Mountain Villa and Lofty Retreat by Li Zai.

Mountain Villa and Lofty Retreat by Li Zai.

The Qing Dynasty was the last imperial Chinese dynasty, ruled by the Manchu in the northeast. The three eighteenth century emperors highlighted in Emperors’ Treasures – Kangxi, Yongzheng, and Qianlong – built temples, palaces, and gardens throughout the country. Trade had become even more instrumental, in part due to the activities of the Dutch East India Company. Porcelain became a major export, and Chinese workshops created items like clocks and scientific instruments for Western markets. Jesuit missionaries were also welcomed into imperial courts, leading to an increased Western influence in religion, technology, and the arts.

Painting from album Court Ladies by Jiao Bingzhen

Painting from album Court Ladies by Jiao Bingzhen

Kangxi (1654-1722), the fourth Qing emperor, was especially open to influence from other cultures – he himself had blood ties to the Manchu, Mongols, and Han Chinese. He had a fascination with the details of the daily activities of his subjects and in Han Chinese ways of life, depicted in the album of 46 paintings Illustrations of farming and weaving by Leng Mei. Another album of paintings, Court Ladies by Jiao Bingzhen, shows court women engaged in leisurely pursuits, like reading and looking at gardens. Jiao was among the first Chinese painters to incorporate Western techniques in his work, particularly in perspective and colors. That strong Western influence continued under Kangxi’s successor Yongzheng (1678-1735), who was well-educated about art and wanted to live an aesthetic life, devoted to reading poetry and playing music.

Perhaps even more dedicated to the artistic life was Qianlong (1711-99). A poet, calligrapher, tea master, and all-around connoisseur, the self-titled “Old Man of the Perfections” wrote many thousands of poems and other works. He was a great and discerning collector of antiquities – in fact, he was responsible for assembling the heart of the collection featured in Emperors’ Treasures. Widely educated in literature and history, he also established painting and calligraphy schools.

His Palace Painting Academy produced artists like Ding Guanpeng, who spent around fifty years at the Academy. His specialty was depictions of Buddhist arhats (saints) and realms. One of the most ambitious and beautiful works in the Emperors’ Treasures exhibition is Ding’s Paradise Scene (1759), a vast, detailed painting derived from The Sutra on Contemplation of Buddha Amitayus. The temple towards the top evokes the Forbidden City. Buddha himself is enthroned in the center, in the form of Amitabha meditating. Next to him are the Bodhisattvas Avalokiteshvara (Guanyin in Chinese) and Mahasthamaprapta (Dashizhi). Below, listening, are all sorts of other Bodhisattvas and arhats. At the bottom, souls reborn in paradise emerge from lotuses in a pond.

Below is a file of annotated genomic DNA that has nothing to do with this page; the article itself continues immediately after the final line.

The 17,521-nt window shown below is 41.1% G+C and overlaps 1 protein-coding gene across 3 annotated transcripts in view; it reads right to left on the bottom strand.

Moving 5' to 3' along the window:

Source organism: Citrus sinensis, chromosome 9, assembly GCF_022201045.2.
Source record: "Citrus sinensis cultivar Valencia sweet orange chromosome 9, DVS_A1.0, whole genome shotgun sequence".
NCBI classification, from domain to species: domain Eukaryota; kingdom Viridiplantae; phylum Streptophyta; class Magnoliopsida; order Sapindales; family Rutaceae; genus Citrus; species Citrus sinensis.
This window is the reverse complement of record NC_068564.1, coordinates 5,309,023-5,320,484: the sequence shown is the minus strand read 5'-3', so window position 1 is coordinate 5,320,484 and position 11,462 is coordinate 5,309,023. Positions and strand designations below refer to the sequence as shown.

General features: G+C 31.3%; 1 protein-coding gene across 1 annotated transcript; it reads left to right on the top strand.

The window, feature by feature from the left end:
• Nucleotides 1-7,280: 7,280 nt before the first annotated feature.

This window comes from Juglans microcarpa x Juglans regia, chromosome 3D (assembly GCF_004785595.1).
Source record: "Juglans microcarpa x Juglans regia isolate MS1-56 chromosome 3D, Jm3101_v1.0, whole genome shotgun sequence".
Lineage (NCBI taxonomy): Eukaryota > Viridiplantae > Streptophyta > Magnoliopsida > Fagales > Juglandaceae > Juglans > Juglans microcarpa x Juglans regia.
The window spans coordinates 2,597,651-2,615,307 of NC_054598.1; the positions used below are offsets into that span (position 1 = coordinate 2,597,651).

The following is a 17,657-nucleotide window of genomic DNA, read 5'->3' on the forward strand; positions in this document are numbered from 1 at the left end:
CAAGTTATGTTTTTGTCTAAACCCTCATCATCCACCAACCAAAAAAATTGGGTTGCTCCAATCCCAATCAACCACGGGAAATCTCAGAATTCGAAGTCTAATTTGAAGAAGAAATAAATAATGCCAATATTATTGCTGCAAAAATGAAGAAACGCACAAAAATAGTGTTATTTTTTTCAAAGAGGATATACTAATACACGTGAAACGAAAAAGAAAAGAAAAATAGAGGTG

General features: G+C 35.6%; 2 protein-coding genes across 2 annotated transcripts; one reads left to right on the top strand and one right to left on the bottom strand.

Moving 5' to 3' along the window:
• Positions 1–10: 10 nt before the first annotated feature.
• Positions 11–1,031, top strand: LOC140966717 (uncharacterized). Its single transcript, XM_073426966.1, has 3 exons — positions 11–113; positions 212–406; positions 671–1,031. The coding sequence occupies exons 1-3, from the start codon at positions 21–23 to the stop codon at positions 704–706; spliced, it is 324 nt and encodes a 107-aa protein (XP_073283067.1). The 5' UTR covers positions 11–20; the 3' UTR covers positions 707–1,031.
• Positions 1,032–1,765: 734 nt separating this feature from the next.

Paradise Scene by Ding Guanpeng

Paradise Scene by Ding Guanpeng

White Falcon by Giuseppe Castiglione

White Falcon by Giuseppe Castiglione

By this time, some Westerners had become part of the court, like Ding Guanpeng’s teacher, painter Giuseppe Castiglioni (1688-1766), known in China as Lang Shining. His painting White Falcon actually depicts a Siberian goshawk rather than a falcon, a gift from a Mongol prince to Qianlong. Eagles and falcons were considered symbolic of the nomadic spirit of the Mongols – strong in nature, yet able to be tamed and used in hunting.

Pottery of this era is very colorful, beautiful, and technically interesting, like the Vase with revolving core and eight-trigram design (1744), with one piece revolving within the other, and an intricate design derived from Daoist symbolism, including the yin-and-yang.

Empress Dowager Cixi (1835-1908) lived a luxurious life, but wasn’t extensively educated in the arts or literature, although she did receive some instruction in painting and calligraphy at the “Wish-Granting School” art workshop. A work that likely dates from her reign, perhaps the most famous work in the exhibition, is the popular Meat-shaped stone that I’ve also featured recently in this blog.

Vase with revolving core and eight trigram design

Vase with revolving core and eight trigram design

The National Palace Museum, Taipei has a permanent collection of nearly 700,000 pieces, making it perhaps the largest collection of ancient Chinese art in the world. In a sense, the Museum was born out of strife. The original Palace Museum opened in Beijing in 1925. After Japan invaded China, its works were sent to Shanghai and Nanjing, then to safer places inland in southwest China in the 1930s. In 1948 and 1949, in the middle of the Nationalist-Communist civil war, many valuable works were relocated to Taiwan. Their new home, the National Palace Museum, opened in 1965 and has expanded considerably over the years. To get the National Palace Museum’s works to the Asian Art Museum was the result of a multi-year negotiation. This exhibition serves as a very fitting part of the celebration of the Asian Art Museum’s fiftieth year.

Visit the Emperors’ Treasures page at the Asian Art Museum website for more information.